Palomar Observatory

By Jean Strauber, Travel Editor

Last week I took a trip to the Palomar Observatory with a group from Los Angeles Valley College. The trip was arranged through Good Times Travel. I want to say, to begin with, how impressed I was with their tour director Dustin Bordagaray. It was an early morning sojourn. We met at Valley College at 7:10 a.m., boarded our coach and found out that our assigned seats are given out in order of booking your tour. The cost is $79. About an hour-and-a-half out we stopped at Tom’s Farm Stand.

The site began as Tom’s Fruit Stand and Sweet Shoppe. You’ll also find The Home Store, the Craft Fair and two restaurants — Tom’s Old Fashioned Hamburgers and Senor Tom’s Mexican Restaurant. But at the early morning hour that we were there only the Craft Fair and the Fruit Stand & Sweet Shoppe were open. A number of us bought snacks. We re-boarded the comfortable motor coach and were on our way.

Palomar Observatory
Palomar Observatory

We passed the San Antonia de Pala mission and the Pala Casino and Resort as we sped along the highway. I was so impressed with the appearance of the Pala Casino and Resort that upon my return home I made reservations for a visit. We continued through the rolling hills of the Pauma Valley, passing ranches with horses, llamas, sheep and goats as the bus drove along the climbing highway to the top of the mountain and the observatory resting in the Cleveland National Forest.

When you first enter the grounds of the observatory you’ll stop at the Greenway Visitor Center and Gift Shop, where there is a small museum filled with photographs taken by the telescopes at the Palomar Observatory. One photograph shows the Showmaker-Levy comet slamming into Jupiter and some show galaxies millions of light years away. Absolutely awesome. You’ll find an exact replica of Isaac Newton’s first reflecting telescope and a Warren Tome Standard, a vibrating wire astronomical clock that helped astronomers to keep accurate “star time” for years.

Across from the gift shop are the Weber Picnic Grounds, named after Gus Weber who was one of the workmen on the mountain in the 1940s. He planted the giant sequoias and California incense-cedars that tower over the Visitor Center. When picnicking or strolling on the path to the observatory you might hear an acorn woodpecker’s loud laughing call. Palomar’s other woodpecker is the Nuttall woodpecker. You might be lucky to see a few of the native band-tailed pigeons, from which Palomar derives its name. Do stay on the walkway for you might find rattlesnakes lurking beneath the western bracken ferns that blanket the meadow.

Our bus driver drove some of us to the Big Dome while others chose to stroll along the path. We were greeted by one of the astronomers who works at Palomar, Steve Clark. There are quite a few astronomers here, some from Cal Tech and others who are visitors from universities from around the world. Accommodations have been built to house these visitors because the astronomers make their observations during the night. Besides the astronomers who greet visitors, there are volunteer docents who escort visitors around the Big Dome. The dome is kept at night time temperature to protect the mirror.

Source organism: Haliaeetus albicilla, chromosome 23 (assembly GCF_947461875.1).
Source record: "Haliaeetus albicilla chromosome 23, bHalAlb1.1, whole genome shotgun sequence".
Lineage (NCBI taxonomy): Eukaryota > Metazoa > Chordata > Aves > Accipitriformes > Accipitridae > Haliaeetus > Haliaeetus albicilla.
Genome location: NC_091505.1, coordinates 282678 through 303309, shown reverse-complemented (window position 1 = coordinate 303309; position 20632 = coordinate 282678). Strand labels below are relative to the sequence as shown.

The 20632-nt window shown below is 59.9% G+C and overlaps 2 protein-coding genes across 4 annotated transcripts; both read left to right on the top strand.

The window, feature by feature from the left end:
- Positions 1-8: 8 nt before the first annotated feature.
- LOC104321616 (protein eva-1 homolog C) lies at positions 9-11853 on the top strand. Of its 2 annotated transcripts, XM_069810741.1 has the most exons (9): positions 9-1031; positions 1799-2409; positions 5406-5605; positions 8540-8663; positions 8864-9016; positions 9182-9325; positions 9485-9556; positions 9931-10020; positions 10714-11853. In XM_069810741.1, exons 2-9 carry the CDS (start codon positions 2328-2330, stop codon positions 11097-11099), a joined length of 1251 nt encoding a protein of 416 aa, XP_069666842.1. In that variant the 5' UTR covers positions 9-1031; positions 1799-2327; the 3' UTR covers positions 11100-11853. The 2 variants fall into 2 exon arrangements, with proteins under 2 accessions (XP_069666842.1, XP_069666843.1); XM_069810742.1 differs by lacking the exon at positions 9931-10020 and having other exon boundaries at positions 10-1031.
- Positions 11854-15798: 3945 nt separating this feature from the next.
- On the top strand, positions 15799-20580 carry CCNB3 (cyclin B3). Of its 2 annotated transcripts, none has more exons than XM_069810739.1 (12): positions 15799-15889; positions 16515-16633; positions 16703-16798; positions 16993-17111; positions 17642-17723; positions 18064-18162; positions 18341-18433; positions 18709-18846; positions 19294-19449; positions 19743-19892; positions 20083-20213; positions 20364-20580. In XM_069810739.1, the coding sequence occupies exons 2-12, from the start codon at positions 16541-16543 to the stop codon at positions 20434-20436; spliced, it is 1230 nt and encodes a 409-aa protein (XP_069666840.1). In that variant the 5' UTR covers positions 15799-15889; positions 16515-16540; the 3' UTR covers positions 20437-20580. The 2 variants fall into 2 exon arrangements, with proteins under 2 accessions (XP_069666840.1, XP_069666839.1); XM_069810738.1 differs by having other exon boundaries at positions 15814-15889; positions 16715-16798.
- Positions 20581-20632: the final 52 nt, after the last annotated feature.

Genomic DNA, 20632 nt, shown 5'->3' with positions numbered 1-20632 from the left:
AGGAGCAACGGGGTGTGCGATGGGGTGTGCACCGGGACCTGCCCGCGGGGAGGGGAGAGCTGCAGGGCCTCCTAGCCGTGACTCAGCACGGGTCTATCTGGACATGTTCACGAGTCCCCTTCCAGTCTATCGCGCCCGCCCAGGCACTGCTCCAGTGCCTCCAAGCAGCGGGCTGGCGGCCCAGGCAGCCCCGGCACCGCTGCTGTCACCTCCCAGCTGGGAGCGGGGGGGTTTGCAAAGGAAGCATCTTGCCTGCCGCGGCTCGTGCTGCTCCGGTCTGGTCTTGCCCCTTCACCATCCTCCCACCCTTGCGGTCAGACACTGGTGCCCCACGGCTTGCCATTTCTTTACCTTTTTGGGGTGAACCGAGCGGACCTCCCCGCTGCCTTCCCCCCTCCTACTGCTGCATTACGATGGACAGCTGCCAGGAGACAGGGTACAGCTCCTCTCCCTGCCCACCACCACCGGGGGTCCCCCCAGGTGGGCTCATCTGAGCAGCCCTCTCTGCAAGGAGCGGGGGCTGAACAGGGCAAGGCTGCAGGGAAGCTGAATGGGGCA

Clark related the history of the making of the mirror. He shared with us how one man, George Hale, was instrumental in getting the funds for the telescope but did not live to see the fruition of his dream to build the world’s largest telescope. Hale’s motto was “Make no small plans, Dream no small dreams.” He was the one that built the 100- inch Hooker Telescope at Mt. Wilson in Pasadena.

Some surprising facts about the telescope that I learned (and I’ll only relate a very few so you’ll be piqued enough to make the trip to Palomar) are:

1) The mirror is made of Pyrex glass (yep, just like the Pyrex baking pan you have in your cupboard).

2) It took nearly a month to melt the glass needed for the mirror, and the cooling period was about 10 months.

3) The mirror was in Cal Tech’s optical shop for 11-1/2 years partly due to World War II.

4) There are now cameras that take photographs of what the telescope sees in the night sky. The astronomer sits in a room on a comfortable chairs, turns on his computer and is now able to view the night sky. He directs the telescope operator to move the telescope this way and that, depending on what he wants to observe that night.

5) Biggest surprise of all was that the telescope operator is not an astronomer.

After about an hour -hour and half (there were lots and lots of questions) we re-boarded the bus and took off for the Lazy H Ranch in Corona and our included lunch. It was then a short drive to the San Antonio de Pala Mission where we visited the historic chapel and the grounds. We boarded our bus and were on our way home.

You might be interested in knowing that Good Times Travel, which coordinated this tour for LA Valley College, is also offering a trip to the Mount Wilson Observatory with an included Picnic Lunch on September 20, 2011. You’ll enjoy a docent-guided tour of the observatory atop Mt. Wilson (elev 5,700’), hear about the major discoveries that have taken place and learn about their current ongoing projects. You’ll also be provided with a box lunch. The tour cost $75. For more information, please contact Good Times Travel at (714) 848-1255.

By Jean Strauber

Entertainment Writer

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